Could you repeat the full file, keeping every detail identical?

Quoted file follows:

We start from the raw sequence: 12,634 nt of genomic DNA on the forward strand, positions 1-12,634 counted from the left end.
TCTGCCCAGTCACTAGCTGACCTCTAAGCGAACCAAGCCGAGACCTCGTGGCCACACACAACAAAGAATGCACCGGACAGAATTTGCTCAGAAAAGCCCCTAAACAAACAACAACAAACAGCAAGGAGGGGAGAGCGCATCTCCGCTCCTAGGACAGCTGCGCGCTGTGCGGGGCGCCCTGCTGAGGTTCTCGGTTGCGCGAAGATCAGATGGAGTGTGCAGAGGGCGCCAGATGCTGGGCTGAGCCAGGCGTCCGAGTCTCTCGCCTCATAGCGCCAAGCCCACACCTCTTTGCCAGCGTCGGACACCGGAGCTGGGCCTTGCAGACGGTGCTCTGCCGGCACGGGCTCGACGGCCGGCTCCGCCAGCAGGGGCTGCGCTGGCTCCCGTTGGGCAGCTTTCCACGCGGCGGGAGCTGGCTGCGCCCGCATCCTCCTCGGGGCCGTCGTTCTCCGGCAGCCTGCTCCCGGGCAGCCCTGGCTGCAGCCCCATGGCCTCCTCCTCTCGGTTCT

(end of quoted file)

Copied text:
We start from the raw sequence: 12,634 nt of genomic DNA on the forward strand, positions 1-12,634 counted from the left end.
TCTGCCCAGTCACTAGCTGACCTCTAAGCGAACCAAGCCGAGACCTCGTGGCCACACACAACAAAGAATGCACCGGACAGAATTTGCTCAGAAAAGCCCCTAAACAAACAACAACAAACAGCAAGGAGGGGAGAGCGCATCTCCGCTCCTAGGACAGCTGCGCGCTGTGCGGGGCGCCCTGCTGAGGTTCTCGGTTGCGCGAAGATCAGATGGAGTGTGCAGAGGGCGCCAGATGCTGGGCTGAGCCAGGCGTCCGAGTCTCTCGCCTCATAGCGCCAAGCCCACACCTCTTTGCCAGCGTCGGACACCGGAGCTGGGCCTTGCAGACGGTGCTCTGCCGGCACGGGCTCGACGGCCGGCTCCGCCAGCAGGGGCTGCGCTGGCTCCCGTTGGGCAGCTTTCCACGCGGCGGGAGCTGGCTGCGCCCGCATCCTCCTCGGGGCCGTCGTTCTCCGGCAGCCTGCTCCCGGGCAGCCCTGGCTGCAGCCCCATGGCCTCCTCCTCTCGGTTCT